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Under the Upper East Side, 10029

Neighborhood: Upper East Side

It’s brick outside, thermal-brick, coffee cup lids have coughing fits and a blind man with two good legs gets into my pocket by saying that I could be him one day.

At the 116th stop Jane runs into Dick, all surprised and shit, she says, Wow, when did you move up here? Dick gives her the inside on a dirt cheap condo going up on top of his favorite bodega.

This dude I know from Wagner–I remember him because he liked to be called Lucky after Lucky Luciano–steps on the train and as soon as he sees me he starts talking about open cases, offers, pleas, and deals and I look for something that can hold the weight and there’s Emily Dickinson, a poem in transit, talking about planks and experience–twice.

Two doors down a heart-broken voice yells, “Damn, why don’t you fucking say excuse me.”

Jose from Lenox Hill Hospital (it says Jose on his shirt) rushes for a seat and taps out a happy hour blues with his Daily News.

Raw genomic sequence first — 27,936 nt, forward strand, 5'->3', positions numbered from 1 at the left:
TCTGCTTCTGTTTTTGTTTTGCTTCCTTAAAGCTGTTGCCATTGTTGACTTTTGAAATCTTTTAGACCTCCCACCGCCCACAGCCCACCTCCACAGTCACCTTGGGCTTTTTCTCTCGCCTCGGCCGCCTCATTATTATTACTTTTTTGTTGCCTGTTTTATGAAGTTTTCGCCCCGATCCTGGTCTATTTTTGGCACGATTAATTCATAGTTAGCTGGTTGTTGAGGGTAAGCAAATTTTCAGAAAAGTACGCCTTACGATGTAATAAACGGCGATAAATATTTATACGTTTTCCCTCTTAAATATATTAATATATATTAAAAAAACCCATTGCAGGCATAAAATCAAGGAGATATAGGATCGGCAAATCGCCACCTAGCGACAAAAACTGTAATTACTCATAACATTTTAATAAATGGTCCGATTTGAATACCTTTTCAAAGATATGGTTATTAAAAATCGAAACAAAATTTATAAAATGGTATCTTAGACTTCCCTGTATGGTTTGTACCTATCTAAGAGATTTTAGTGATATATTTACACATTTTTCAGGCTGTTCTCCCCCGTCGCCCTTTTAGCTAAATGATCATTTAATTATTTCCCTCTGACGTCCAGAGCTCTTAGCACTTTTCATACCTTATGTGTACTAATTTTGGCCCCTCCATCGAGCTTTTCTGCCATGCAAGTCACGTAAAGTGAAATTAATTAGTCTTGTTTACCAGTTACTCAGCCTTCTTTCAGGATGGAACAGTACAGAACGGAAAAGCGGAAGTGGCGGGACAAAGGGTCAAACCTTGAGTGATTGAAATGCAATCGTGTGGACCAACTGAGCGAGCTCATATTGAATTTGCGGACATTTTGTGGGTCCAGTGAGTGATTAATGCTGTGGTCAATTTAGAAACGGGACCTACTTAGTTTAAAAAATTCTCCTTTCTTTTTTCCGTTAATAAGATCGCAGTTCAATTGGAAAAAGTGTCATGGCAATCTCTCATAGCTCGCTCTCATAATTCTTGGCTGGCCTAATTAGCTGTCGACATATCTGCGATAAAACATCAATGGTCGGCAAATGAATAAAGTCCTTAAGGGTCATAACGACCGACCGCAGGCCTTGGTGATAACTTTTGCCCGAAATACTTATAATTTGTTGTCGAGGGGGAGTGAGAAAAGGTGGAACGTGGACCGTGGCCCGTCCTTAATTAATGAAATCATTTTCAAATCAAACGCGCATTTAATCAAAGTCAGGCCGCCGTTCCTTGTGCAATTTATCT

A walking confectionary almost went to hell with a sweet tooth when he damn near stepped on Lucky who had just finished saying that he was looking for an excuse to lose it. Lucky has a grill contest with a blanco’s steel toe eyes. Damn, he lucky we ain’t in the yard, he says.

Two nickels miss and hit the Section Eight Gospel Trio.

That’s the thing, though, with these trains…they promise good skin, better memory, ghosts jump turn-styles and right after the conductor’s static announcement confuses you, the quietest person in the car stands up, right in front you, and starts talking about Heaven, who going, who staying, and before we get to Brooklyn Bridge, Lucky tells me that if the judge offers him a two-to-four, he’s gonna take it.


Willie Perdomo is the author of Where a Nickel Costs a Dime and Smoking Lovely, which won the PEN America Beyond Margins Award. He lives in New York City.

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